Omaha World-Herald's Selective "Skepticism" on Tax Policyby Kyle Michaelis
Nor has the OWH displayed any understanding or concern for the fact that the state's wealthiest citizens are also the only ones who benefit from Heineman's concurrent proposal to eliminate Nebraska's estate tax. In fact, the World-Herald has done little but cheerlead in its attempts to strong-arm the legislature into adopting the Heineman Tax Hike since before it even saw the light of day.
No scrutiny. No skepticism. And, let's not forget the most important component of fulfilling the Heineman-Herald agenda: an absolute double-standard for any competing proposals, particularly those with the audacity to reflect the will of the people by tackling property taxes.
For just a taste of this double-standard, allow me to share the latest morsel of the World-Herald's hypocrisy in its Sunday editorial:
To hear some people, one would imagine that the sharp disagreement over using state income- and sales-tax revenues as a way to provide "property-tax relief" is something new for Nebraska. In reality, it is one of the most longstanding public-policy disagreements in the state.One can't help but wonder how much the World-Herald's long-standing skepticism towards property tax relief hasn't directly contributed to its supposed failure over the years. When the state's most powerful voice has, for decades, been dismissive of efforts to reduce property taxes, their nay-saying is bound to have been a contributing factor in the do-nothing mentality they now hope to perpetuate.
And skepticism toward the effectiveness of such "relief" - skepticism based on legitimate, policycentered grounds - has a long pedigree. Consider this sampling from World-Herald editorials and articles from years past:
• Editorial from Oct. 5, 1983 - "The increasing suggestion that 'property-tax relief' is a proper goal for the 1984 Legislature should put Nebraska taxpayers on their guard. In tax matters, 'relief' almost always is spelled 's-h-i-f-t.' . . . The term 'tax relief' warrants similar caution. Unless someone guarantees a reduction in government spending, 'tax relief' for some taxpayers almost always means a heavier burden for others"....
• Editorial from Jan. 4, 1995 - "A New Year's thought for Nebraska taxpayers: Don't get your hopes up over talk of property-tax relief in the Nebraska Legislature. Nebraska has had nearly 30 years of schemes designed to reduce property taxes by raising the rates of the sales and income taxes. That approach hasn't worked.....
Note: This year marks 40 years since the creation of Nebraska's state sales and income taxes, along with the false hope of long-term property-tax relief.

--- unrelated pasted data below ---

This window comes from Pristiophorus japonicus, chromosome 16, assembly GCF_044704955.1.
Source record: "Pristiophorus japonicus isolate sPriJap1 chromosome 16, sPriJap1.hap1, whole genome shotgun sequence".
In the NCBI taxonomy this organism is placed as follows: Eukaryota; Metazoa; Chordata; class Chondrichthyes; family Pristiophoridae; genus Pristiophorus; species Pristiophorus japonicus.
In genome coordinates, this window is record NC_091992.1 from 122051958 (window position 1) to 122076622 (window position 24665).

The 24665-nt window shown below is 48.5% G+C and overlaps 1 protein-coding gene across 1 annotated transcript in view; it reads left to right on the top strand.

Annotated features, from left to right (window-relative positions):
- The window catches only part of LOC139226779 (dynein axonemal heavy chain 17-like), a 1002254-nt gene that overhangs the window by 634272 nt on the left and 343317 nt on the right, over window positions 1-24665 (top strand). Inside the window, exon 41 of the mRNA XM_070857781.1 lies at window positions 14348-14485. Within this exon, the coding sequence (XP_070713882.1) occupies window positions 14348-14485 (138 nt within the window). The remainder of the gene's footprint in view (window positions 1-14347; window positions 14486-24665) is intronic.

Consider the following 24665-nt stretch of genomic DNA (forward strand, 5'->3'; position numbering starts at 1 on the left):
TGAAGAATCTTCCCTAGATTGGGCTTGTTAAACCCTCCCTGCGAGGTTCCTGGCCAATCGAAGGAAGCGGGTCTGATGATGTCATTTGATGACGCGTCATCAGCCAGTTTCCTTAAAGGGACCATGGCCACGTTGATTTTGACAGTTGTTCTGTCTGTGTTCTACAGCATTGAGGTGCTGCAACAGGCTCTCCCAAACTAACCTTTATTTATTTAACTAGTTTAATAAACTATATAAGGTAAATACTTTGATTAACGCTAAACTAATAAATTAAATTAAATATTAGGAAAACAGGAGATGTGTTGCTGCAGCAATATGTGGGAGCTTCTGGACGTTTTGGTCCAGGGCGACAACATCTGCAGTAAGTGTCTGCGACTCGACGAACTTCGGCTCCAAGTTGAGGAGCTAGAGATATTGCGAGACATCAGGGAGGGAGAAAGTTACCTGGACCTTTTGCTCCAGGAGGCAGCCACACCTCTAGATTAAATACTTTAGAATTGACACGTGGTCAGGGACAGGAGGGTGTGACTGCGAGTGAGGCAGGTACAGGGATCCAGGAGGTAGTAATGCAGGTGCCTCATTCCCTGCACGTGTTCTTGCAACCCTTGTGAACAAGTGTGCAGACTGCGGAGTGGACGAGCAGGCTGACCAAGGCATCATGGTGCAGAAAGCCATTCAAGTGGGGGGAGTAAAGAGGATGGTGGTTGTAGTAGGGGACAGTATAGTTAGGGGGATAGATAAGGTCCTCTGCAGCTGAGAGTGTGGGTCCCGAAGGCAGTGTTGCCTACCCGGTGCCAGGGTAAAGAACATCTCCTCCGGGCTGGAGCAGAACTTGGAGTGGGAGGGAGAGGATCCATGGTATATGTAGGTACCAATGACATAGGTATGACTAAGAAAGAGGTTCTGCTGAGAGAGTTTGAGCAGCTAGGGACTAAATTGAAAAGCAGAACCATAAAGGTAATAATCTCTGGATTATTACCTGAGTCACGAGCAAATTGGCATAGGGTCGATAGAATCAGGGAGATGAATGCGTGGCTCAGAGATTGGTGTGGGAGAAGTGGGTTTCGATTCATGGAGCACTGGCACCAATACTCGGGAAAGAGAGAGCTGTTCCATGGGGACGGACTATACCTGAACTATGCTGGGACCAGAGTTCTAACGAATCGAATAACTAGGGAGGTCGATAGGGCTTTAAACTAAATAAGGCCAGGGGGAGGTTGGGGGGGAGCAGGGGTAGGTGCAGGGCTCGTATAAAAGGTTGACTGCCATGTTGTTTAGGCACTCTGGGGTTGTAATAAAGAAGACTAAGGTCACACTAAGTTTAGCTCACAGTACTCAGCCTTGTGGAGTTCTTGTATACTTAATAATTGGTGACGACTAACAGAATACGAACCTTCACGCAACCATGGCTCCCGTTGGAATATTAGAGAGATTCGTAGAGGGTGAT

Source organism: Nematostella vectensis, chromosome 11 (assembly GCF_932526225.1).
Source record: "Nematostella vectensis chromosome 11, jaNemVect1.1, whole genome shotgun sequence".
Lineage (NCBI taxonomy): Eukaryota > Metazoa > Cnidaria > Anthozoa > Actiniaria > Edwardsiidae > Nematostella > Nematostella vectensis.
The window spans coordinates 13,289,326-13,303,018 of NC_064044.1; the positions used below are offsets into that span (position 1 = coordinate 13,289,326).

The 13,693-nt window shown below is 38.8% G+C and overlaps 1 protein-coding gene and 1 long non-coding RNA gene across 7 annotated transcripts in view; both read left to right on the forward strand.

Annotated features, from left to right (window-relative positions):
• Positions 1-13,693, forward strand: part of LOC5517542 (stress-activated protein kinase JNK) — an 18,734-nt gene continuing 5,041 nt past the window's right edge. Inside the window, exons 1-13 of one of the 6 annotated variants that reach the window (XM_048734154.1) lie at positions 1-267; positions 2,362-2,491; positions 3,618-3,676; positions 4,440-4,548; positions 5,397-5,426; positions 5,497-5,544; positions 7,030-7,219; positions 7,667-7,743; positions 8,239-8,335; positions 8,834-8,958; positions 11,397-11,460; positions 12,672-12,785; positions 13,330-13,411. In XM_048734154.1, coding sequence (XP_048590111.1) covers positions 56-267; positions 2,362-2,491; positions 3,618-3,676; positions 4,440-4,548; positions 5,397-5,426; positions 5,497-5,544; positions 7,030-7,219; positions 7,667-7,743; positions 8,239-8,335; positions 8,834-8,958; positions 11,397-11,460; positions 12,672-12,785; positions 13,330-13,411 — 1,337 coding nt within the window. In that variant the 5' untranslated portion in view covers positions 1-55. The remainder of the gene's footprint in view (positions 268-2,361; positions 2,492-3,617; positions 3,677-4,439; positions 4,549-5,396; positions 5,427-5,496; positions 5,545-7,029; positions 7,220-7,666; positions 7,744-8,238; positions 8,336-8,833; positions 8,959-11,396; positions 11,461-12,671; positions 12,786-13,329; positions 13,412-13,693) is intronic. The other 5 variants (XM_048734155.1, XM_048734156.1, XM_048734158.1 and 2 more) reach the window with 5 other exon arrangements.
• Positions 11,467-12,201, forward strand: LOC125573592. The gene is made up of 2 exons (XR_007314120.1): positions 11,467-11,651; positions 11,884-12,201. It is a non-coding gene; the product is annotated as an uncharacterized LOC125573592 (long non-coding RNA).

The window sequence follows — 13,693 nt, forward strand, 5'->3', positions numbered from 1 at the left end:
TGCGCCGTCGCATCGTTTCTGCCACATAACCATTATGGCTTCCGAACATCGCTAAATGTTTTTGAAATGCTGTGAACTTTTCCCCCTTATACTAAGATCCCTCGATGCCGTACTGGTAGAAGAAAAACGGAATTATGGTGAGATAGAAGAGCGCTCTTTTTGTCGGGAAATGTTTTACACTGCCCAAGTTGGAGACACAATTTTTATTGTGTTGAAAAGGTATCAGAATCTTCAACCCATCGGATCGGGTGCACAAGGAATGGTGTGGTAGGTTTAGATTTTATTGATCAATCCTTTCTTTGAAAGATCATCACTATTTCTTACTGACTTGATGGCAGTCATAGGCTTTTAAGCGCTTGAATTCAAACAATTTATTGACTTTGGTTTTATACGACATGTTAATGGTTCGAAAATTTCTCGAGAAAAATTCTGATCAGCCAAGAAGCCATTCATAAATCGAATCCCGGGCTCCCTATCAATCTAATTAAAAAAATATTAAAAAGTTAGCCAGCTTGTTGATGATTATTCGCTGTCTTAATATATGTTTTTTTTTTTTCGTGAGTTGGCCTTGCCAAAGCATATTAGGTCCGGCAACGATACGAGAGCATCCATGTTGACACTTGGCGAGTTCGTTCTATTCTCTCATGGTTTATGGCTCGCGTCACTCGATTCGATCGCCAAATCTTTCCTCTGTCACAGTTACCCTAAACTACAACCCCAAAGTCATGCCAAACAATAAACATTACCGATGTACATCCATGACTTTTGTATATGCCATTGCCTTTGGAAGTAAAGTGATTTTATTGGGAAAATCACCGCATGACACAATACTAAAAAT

Such considerations should not pre-empt an impassioned and informed debate in Lincoln this year over how to restructure Nebraska's woefully dysfunctional tax system. Conscientious lawmakers such as State Sen. Deb Fischer of Valentine...and State Sen. Tom White of Omaha have introduced serious legislative proposals that take a run at this longstanding issue.
As the debate on those and other proposals unfolds in Lincoln, however, everyone needs first to acknowledge that this is no new debate. It is a very old one. And it involves a long string of disappointments for Nebraska taxpayers.
Which is why any new bold proposal for state-directed "property tax relief" deserves rigorous scrutiny. History provides ample basis for skepticism.
The World-Herald doesn't want the state to do anything about property taxes, and they have used the guise of historical distrust to mask what is little more than a difference in priorities. Yet, in demanding property tax relief, the people of Nebraska can stand-up to Heineman and the Herald's bullying to remind state legislators who it is they actually represent.
By the way, is anyone else astonished to see that quote from 1983 about property tax relief representing a "tax shift"? Looks like Heineman is not only relying on the World-Herald to carry his water with the public but also to write his speeches and feed his rhetoric.
What's different from 1983 and today is that the World-Herald was then at least honest that "tax relief for some taxpayers almost always means a heavier burden for others." Today, Heineman wants to thrust - or shift - that heavier burden on the backs of those least able to bear it, and the World-Herald stands silent - without scrutiny or skepticism - but towards those plans that are far more equitable to the majority of Nebraskans.